I was so impressed by the work and the person behind it, that it stuck with me for quite some time. Though we had not really worked directly together that much during his time in Hartford, I kept up with his work over the years that followed. In 1996 when Time Warner Cable had hired me to figure out how to duplicate the success of New York 1 News, its 24-hour local cable news channel in New York City, one of the first things I thought was that I would be able to hire JC Burns to design the "look" of this new television channel for Tampa Bay, Florida.

Tracking JC down, I commissioned him to begin working on the logo design for the news channel that I had named Bay News 9, the first of a series of such operations to be built upon the trail blazed by New York 1. NY1 had gotten the design treatment of a major New York City firm that specialized in corporate identity plans. I was putting the look of its successor into the hands of a guy working out of his house in Atlanta. There were those among my colleagues who were skeptical to say the least.

But I knew the talents of the artist, not just that he knew good design and how to make it work on the television screen, but that he also could figure out how to take the technology we were assembling and use it to make the design even better and more easily expanded and maintained on a day-to-day basis.

JC and I wrestled with the first creation of the Bay News 9 logo, shooting files back and forth between our email programs and having endless phone calls debating the merits of each contending design. I pushed for the best features of each successive draft to be incorporated into the next revision, and at one point had covered the walls of my office in the Time-Life building with color printouts of each design.

What we arrived at was a logotype that was so clean and strong that it still works for the channel today. This logo would be the foundation of a complete design program that covered all aspects of the on-air look of the channel, as well as its application in many other respects. It's strength demonstrated by the fact that it was subsequently adopted years later by the cable company's local news channel in Albany, New York, well after I had moved on to my next career challenge, and had no part in the decision-making.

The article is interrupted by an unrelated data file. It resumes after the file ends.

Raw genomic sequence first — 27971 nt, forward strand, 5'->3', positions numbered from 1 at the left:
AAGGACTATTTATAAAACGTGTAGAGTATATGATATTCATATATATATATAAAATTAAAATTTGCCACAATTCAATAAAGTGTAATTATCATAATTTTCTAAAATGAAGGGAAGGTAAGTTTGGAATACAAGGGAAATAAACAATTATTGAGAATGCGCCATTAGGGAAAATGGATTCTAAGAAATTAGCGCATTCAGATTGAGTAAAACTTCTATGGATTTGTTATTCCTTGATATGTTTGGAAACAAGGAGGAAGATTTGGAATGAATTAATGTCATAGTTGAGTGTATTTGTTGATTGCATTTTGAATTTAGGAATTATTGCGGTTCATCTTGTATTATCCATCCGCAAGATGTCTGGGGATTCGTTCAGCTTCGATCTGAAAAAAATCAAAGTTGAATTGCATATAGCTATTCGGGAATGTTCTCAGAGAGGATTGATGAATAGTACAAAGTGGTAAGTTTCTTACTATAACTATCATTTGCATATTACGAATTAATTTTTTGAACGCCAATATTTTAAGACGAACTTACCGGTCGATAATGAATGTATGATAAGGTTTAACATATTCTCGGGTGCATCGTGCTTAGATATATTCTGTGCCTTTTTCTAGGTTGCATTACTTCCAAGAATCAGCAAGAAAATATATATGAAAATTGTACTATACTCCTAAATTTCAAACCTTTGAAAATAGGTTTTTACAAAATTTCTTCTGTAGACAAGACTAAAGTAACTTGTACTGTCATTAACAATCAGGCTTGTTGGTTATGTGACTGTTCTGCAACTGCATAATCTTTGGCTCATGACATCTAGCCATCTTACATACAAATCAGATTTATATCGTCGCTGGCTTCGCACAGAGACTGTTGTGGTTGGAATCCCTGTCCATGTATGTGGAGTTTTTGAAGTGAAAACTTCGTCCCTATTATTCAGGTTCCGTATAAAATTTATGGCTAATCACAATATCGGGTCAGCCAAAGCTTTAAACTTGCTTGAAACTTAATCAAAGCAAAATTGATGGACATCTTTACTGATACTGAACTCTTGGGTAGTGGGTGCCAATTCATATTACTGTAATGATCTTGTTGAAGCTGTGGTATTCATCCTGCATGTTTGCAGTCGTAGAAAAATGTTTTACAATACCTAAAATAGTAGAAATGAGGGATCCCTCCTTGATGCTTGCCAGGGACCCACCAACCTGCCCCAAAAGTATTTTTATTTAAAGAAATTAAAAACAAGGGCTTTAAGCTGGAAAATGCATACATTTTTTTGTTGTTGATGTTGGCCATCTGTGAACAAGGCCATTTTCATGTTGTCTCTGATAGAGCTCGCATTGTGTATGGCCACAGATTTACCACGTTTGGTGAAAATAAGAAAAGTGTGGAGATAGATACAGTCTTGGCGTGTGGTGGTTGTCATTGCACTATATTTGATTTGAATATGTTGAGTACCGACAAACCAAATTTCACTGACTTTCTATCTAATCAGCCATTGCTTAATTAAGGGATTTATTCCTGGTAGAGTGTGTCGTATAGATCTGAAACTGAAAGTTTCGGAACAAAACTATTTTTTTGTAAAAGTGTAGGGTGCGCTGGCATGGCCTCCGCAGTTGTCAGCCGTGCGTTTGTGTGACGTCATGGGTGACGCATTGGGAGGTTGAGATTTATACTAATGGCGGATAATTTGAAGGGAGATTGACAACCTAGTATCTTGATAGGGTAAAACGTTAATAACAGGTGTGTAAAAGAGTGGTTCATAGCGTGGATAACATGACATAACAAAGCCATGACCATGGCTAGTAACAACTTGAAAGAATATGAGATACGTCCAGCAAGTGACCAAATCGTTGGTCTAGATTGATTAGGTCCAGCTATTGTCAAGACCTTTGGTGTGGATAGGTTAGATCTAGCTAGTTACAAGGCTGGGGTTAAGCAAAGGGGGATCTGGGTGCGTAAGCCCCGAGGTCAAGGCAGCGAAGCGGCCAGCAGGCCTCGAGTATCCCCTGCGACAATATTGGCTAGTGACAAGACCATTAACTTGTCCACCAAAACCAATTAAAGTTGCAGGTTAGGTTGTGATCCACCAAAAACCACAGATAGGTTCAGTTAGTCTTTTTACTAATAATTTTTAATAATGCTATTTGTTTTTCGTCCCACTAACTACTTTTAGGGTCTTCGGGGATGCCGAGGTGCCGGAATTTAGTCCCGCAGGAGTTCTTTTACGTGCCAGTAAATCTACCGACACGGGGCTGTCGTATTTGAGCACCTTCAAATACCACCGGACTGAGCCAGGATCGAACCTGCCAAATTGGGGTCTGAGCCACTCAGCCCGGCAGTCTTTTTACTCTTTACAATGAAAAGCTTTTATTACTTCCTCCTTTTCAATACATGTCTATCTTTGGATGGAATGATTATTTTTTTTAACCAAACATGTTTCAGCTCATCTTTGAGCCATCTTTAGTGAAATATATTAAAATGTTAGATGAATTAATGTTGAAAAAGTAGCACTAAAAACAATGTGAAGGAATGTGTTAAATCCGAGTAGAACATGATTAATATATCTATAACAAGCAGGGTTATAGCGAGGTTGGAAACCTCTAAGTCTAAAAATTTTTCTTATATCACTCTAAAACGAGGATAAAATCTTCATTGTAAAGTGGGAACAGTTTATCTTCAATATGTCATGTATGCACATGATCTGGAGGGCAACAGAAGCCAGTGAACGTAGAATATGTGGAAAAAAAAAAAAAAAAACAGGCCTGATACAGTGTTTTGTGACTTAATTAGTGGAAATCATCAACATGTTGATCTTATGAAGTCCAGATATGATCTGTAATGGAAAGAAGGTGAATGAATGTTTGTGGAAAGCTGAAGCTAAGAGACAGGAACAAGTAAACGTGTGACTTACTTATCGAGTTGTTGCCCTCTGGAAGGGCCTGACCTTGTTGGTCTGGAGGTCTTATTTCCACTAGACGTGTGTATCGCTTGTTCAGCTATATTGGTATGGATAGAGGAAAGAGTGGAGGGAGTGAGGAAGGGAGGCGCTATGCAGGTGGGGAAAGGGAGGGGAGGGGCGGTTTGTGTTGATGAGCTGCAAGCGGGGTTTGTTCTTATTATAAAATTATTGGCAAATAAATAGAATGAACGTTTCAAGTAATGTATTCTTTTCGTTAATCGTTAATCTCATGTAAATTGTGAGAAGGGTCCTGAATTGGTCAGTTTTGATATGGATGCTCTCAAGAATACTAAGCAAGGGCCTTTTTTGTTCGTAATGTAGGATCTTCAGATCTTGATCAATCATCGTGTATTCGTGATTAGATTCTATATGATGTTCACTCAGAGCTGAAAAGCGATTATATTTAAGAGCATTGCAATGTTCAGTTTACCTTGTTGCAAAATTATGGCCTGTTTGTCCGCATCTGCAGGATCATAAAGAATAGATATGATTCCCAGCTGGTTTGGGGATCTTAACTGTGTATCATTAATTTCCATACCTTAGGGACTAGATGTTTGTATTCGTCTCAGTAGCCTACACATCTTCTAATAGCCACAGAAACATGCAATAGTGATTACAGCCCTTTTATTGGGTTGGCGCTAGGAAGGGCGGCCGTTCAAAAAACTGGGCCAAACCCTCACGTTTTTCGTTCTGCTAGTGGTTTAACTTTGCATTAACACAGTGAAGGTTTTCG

In my time with Time Warner Cable, JC would work on half-dozen such projects both as designer and co-conspirator in the idea that local news on television could be done with small groups of dedicated professionals on a 24/7 basis. The projects would involve design details from the design of the logo down to the way the type would look on the tiny copyright notice that would appear for just a few seconds each hour of the day. Because I was a typical meddling client who thought he knew enough about design so as not to be too dangerous, we would discuss, debate and dismiss each other in a collaborative fashion. Somehow JC would take my ramblings and rants and extract from them the key values to making something that not only looked good but did the job in identifying these new information-driven channels in a clear and distinctive way.

Obviously, I can't presume to know what has brought you here to his website and what project he might be able to help you with. I can tell you that while you can see the quality of the design work that he has done here, what you can't see is the quality of the man behind it all. It is my pleasure to recommend him to you. And while you are going to have to take my word for it, it is my firm belief that you will not find a designer more capable of bringing your ideas to fruition or a person more interesting to know.

Kirk Varner
New Haven, CT
August 2004